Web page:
• Publisher: Grand Central Publishing (June 2, 2015), 336 pages.
  • Review copy courtesy of the publisher and the Amazon Vine Reviewers program.

The blurb:
Meet Mazie Phillips: big-hearted and bawdy, she's the truth-telling proprietress of The Venice, the famed New York City movie theater. It's the Jazz Age, with romance and booze aplenty--even when Prohibition kicks in--and Mazie never turns down a night on the town. But her high spirits mask a childhood rooted in poverty, and her diary, always close at hand, holds her dearest secrets.

When the Great Depression hits, Mazie's life is on the brink of transformation. Addicts and bums roam the Bowery; homelessness is rampant. If Mazie won't help them, then who? When she opens the doors of The Venice to those in need, this ticket taking, fun-time girl becomes the beating heart of the Lower East Side, and in defining one neighborhood helps define the city.

Then, more than ninety years after Mazie began her diary, it's discovered by a documentarian in search of a good story. Who was Mazie Phillips, really? A chorus of voices from the past and present fill in some of the mysterious blanks of her adventurous life.

Inspired by the life of a woman who was profiled in Joseph Mitchell's classic Up in the Old Hotel, SAINT MAZIE is infused with Jami Attenberg's signature wit, bravery, and heart. Mazie's rise to "sainthood"--and her irrepressible spirit--is unforgettable.

Review:
Set in the Lower East Side of New York City during the early 1900s, Saint Mazie tells the story of a young Mazie Phillips as she navigates the changes around her. Fearless, big-hearted, beautiful and loyal, Mazie changes from the good time girl to the hard worker that keeps the family together through heartache, death, war, and the Great Depression.

Through Mazie's diary entries and the thoughts of those around her, we get a strong sense of Mazie's sense of humor, her commitment to fairness, and her openness and care for the many, diverse people that populate the Lower East Side. Warning: some of Mazie's diary entries about her love affair with the Captain are sexually graphic.

Though Saint Mazie started slow, I grew to appreciate Mazie's aggressiveness and her straightforward response to all kinds of life shattering events.  The book clearly is a reader's favorite and was chosen as an Amazon book of the month for the month of June.

Wednesday, June 24, 2015

Devil's Bridge: An Alexandra Cooper thriller by Linda Fairstein



Series: Alexandra Cooper
ISBN-10: 0525953892 - Hardcover $28
  • Publisher: Dutton (August 11, 2015), 384 pages.
  • Review copy courtesy of the publisher and Netgalley.

The blurb:
The Manhattan waterfront is one of New York City’s most magnificent vistas, boasting both the majestic Statue of Liberty and the George Washington Bridge, the world’s busiest span for motor vehicles.  But inDevil’s Bridge, Detective Mike Chapman will discover the peril that lurks along this seemingly benign expanse as he takes on his most personal case yet:  the disappearance of Alex Cooper.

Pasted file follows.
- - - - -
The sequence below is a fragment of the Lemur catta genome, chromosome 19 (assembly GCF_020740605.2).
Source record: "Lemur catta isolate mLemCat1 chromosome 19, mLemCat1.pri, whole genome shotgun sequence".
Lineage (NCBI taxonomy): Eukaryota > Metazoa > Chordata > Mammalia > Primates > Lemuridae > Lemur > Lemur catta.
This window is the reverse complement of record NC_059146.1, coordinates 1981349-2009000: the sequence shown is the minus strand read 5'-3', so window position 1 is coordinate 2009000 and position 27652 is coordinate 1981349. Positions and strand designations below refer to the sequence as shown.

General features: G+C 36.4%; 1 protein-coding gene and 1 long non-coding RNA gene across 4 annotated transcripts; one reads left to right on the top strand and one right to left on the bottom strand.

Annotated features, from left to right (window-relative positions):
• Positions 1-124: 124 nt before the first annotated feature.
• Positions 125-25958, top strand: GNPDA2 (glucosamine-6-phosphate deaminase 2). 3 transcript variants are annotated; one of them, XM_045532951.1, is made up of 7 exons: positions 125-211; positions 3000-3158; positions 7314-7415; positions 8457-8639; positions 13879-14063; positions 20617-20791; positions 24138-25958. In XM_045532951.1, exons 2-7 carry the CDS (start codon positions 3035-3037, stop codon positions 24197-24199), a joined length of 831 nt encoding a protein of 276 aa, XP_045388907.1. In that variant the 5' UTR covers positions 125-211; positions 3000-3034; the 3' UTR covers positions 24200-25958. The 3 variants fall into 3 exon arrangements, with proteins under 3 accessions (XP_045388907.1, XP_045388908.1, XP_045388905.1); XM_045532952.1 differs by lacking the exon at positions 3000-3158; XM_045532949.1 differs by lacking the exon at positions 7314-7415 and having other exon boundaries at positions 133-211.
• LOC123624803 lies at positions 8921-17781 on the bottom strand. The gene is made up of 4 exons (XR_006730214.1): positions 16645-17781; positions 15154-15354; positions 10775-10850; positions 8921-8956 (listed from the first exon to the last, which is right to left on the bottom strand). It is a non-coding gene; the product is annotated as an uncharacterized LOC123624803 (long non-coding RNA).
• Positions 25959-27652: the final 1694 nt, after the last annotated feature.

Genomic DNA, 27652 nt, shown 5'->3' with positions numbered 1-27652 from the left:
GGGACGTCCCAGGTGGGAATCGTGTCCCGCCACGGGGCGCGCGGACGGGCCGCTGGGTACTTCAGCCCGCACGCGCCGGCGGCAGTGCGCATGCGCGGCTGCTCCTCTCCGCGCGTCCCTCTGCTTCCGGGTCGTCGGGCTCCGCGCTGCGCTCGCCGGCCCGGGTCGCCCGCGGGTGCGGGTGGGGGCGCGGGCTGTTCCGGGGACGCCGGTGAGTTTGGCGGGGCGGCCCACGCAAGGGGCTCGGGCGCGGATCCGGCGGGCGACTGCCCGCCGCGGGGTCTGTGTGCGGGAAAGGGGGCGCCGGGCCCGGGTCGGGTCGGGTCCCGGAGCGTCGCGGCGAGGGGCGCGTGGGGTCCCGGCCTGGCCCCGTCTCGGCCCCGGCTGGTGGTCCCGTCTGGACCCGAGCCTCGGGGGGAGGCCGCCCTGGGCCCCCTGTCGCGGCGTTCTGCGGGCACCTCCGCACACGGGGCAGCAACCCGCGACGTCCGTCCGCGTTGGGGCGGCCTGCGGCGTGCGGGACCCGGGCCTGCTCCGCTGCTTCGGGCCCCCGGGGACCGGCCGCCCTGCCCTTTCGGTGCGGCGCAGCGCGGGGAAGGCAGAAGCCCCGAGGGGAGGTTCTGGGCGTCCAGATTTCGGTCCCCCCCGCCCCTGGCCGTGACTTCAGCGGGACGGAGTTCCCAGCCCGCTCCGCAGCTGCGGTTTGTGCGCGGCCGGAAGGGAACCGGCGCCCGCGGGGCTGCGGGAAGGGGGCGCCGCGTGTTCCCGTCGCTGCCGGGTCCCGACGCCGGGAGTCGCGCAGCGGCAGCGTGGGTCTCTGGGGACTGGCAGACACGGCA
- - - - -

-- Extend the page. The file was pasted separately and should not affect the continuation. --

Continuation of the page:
Coop’s sudden disappearance is fraught with terrifying complications:  scores of enemies she has made after a decade of putting criminals behind bars; a recent security breach with dangerous repercussions; and a new intimacy in her relationship with Mike, causing the Police Commissioner himself to be wary of the methods Mike will use to get Coop back... if he can. 

Once again, Linda Fairstein proves why she is “one of the best crime fiction writers in America today” with her most intense Alexandra Cooper novel yet. 


Review:
I'd discovered Linda Fairstein's Alexandra Cooper series during BEA 2014 with her thriller Terminal City which was set at Grand Central Station.  I soon read as many of her earlier novels as I could get my hands on.  

Alexandra Cooper is a Deputy District Attorney of New York who specializes in sex crimes or what appears on television as SVU.  Cooper and Homicide Detective Mike Chapman have a long standing professional relationship.  They bicker, they support each other, they face down politicians, dangerous criminals and terrifying situations together.  

In Devil's Bridge,  Coop and Chapman are getting used to their new romance.  Excited to be with each other,  unwilling to impose rules or demands,  there's a lot that is new to these old friends.  So, when after an awful day at work, Mike doesn't hear from Coop, he gives her some space.  It takes some time before he realizes that she might be in danger.

This time Fairstein tells the story from Mike Chapman's point of view as he desperately tries to piece together what happened the night that Coop disappears.  His investigation takes him back to the early years of Hell's Kitchen as well as to the murky waters of City Hall. We learn more about Alex Cooper through Mike Chapman's eyes and about Mike's past, it's easier to understand why Coop keeps him a priority in her life.